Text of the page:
The BrainEx solution contained chemicals that prevented neurons from firing. To be extra cautious, the researchers also monitored the brains for any such activity and were prepared to administer an anesthetic should they have seen signs of consciousness.
Even so, the research signals a massive debate to come regarding medical ethics and our definition of death.
Most countries define death, clinically speaking, as the irreversible loss of brain or circulatory function. This definition was already at odds with some folk- and value-centric understandings, but where do we go if it becomes possible to reverse clinical death with artificial perfusion?
"This is wild," Jonathan Moreno, a bioethicist at the University of Pennsylvania, told the New York Times. "If ever there was an issue that merited big public deliberation on the ethics of science and medicine, this is one."
One possible consequence involves organ donations. Some European countries require emergency responders to use a process that preserves organs when they cannot resuscitate a person. They continue to pump blood throughout the body, but use a "thoracic aortic occlusion balloon" to prevent that blood from reaching the brain.
The system is already controversial because it raises concerns about what caused the patient's death. But what happens when brain death becomes readily reversible? Stuart Younger, a bioethicist at Case Western Reserve University, told Nature that if BrainEx were to become widely available, it could shrink the pool of eligible donors.
"There's a potential conflict here between the interests of potential donors — who might not even be donors — and people who are waiting for organs," he said.
It will be a while before such experiments go anywhere near human subjects. A more immediate ethical question relates to how such experiments harm animal subjects.
Ethical review boards evaluate research protocols and can reject any that causes undue pain, suffering, or distress. Since dead animals feel no pain, suffer no trauma, they are typically approved as subjects. But how do such boards make a judgement regarding the suffering of a "cellularly active" brain? The distress of a partially alive brain?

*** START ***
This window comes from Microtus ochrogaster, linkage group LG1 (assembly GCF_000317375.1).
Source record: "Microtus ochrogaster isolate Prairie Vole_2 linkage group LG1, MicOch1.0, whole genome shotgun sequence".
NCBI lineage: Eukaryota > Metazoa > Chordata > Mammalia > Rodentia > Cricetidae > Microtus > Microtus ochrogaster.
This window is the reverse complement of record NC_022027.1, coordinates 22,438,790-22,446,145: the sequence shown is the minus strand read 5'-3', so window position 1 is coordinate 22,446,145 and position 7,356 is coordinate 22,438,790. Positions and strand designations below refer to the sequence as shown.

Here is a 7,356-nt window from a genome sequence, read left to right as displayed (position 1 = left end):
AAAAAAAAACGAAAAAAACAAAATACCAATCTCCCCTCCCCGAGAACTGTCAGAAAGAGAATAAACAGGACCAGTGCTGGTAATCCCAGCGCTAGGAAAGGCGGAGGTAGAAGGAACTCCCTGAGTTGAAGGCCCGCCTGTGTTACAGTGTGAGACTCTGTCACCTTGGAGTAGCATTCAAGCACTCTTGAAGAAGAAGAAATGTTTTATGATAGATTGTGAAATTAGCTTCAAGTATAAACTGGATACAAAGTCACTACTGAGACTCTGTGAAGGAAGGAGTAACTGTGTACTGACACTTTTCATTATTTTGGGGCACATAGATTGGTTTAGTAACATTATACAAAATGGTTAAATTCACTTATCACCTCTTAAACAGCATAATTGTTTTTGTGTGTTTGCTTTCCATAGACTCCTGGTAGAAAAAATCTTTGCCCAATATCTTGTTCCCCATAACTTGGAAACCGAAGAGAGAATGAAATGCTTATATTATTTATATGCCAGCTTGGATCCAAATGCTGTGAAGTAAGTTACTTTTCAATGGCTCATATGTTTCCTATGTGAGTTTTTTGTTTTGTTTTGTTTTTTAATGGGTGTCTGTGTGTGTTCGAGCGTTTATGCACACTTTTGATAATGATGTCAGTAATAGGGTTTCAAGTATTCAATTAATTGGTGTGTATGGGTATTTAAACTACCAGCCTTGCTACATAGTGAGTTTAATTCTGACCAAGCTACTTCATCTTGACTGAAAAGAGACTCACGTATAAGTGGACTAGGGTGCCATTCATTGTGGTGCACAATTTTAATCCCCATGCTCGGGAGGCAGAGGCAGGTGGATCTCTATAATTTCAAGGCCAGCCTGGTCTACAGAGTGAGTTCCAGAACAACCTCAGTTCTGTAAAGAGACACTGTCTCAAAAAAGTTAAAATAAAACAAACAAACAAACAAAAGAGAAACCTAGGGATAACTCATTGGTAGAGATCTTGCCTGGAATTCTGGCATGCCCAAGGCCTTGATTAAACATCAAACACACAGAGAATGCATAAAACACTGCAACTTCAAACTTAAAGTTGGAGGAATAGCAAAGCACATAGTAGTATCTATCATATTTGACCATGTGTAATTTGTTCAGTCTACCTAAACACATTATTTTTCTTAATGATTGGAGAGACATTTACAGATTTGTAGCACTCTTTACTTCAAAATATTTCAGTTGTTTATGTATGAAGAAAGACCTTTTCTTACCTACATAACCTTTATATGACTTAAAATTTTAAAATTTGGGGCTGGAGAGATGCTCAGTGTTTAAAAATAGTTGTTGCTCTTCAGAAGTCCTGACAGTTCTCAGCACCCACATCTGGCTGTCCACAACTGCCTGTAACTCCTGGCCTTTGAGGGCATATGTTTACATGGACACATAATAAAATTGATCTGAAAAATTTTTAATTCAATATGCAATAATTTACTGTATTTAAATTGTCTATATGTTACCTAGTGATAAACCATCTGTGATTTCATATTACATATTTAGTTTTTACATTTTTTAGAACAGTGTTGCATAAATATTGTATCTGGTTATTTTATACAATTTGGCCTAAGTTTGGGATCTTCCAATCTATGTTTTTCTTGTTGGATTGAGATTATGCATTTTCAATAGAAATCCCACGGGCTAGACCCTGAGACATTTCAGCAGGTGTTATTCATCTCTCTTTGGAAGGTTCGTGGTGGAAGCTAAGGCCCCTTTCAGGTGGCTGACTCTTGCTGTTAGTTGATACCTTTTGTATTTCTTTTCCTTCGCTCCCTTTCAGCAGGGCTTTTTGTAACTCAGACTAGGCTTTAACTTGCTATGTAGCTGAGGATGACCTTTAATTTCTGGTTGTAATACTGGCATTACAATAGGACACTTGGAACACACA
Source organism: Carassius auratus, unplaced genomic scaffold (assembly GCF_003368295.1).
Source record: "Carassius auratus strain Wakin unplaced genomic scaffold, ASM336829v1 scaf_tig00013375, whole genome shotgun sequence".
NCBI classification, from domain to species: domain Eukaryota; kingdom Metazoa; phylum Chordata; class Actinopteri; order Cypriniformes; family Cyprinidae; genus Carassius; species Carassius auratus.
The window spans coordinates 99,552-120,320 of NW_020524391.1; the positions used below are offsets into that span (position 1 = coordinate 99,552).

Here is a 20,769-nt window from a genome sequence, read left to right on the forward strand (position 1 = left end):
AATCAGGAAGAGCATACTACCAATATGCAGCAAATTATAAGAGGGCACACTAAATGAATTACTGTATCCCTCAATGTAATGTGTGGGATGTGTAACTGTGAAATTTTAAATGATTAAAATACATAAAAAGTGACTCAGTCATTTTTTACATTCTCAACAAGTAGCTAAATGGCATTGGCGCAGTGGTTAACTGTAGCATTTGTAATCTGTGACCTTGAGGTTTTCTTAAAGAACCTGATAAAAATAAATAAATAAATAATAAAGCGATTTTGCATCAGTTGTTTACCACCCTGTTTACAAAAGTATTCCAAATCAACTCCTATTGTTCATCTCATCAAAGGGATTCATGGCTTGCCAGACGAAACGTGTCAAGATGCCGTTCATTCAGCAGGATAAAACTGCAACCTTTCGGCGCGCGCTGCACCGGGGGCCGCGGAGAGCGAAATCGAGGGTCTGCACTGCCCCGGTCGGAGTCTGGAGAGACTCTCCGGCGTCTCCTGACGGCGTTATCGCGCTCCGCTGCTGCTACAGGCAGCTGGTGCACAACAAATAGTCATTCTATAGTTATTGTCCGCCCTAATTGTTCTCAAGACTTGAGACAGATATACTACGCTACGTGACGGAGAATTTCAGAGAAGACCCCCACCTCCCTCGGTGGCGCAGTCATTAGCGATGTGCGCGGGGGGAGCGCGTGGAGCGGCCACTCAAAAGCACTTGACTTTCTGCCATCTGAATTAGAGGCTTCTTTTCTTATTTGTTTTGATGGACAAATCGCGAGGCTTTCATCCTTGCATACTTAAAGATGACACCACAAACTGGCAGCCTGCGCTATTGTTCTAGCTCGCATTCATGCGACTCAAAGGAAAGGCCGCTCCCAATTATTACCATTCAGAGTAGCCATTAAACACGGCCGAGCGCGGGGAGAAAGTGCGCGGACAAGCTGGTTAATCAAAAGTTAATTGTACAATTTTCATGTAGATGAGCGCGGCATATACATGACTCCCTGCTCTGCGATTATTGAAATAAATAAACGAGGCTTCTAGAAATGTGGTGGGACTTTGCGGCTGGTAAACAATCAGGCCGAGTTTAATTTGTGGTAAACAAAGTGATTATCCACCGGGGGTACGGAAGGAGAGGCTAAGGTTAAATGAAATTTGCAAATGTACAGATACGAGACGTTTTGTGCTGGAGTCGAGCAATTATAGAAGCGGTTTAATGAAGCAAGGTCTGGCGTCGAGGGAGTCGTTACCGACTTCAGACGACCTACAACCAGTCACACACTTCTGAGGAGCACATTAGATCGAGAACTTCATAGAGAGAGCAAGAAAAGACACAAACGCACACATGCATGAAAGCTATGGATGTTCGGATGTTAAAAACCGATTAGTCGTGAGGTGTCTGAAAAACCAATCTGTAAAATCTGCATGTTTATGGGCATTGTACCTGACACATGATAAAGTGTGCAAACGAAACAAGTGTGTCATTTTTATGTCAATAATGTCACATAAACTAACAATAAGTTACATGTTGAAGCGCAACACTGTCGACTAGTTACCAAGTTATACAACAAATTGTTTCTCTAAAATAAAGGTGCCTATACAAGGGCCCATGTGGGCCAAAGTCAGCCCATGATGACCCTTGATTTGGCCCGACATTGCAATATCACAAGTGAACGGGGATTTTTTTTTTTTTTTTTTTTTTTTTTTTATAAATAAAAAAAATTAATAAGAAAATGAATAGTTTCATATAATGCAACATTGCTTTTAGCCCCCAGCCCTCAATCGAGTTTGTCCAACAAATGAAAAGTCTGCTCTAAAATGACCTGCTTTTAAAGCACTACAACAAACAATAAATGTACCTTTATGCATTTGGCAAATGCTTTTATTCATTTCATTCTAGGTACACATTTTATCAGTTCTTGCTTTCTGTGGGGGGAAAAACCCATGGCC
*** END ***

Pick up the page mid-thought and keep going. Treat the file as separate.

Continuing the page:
The dilemma is unprecedented.
Setting new boundaries
Another science fiction story that comes to mind when discussing this story is, of course, Frankenstein. As Farahany told National Geographic: "It is definitely has [sic] a good science-fiction element to it, and it is restoring cellular function where we previously thought impossible. But to have Frankenstein, you need some degree of consciousness, some 'there' there. [The researchers] did not recover any form of consciousness in this study, and it is still unclear if we ever could. But we are one step closer to that possibility."
She's right. The researchers undertook their research for the betterment of humanity, and we may one day reap some unimaginable medical benefits from it. The ethical questions, however, remain as unsettling as the stories they remind us of.
A space memorial company plans to launch the ashes of "Pikachu," a well-loved Tabby, into space.
- Steve Munt, Pikachu's owner, created a GoFundMe page to raise money for the mission.
- If all goes according to plan, Pikachu will be the second cat to enter space, the first being a French feline named Felicette.
- It might seem frivolous, but the cat-lovers commenting on Munt's GoFundMe page would likely disagree.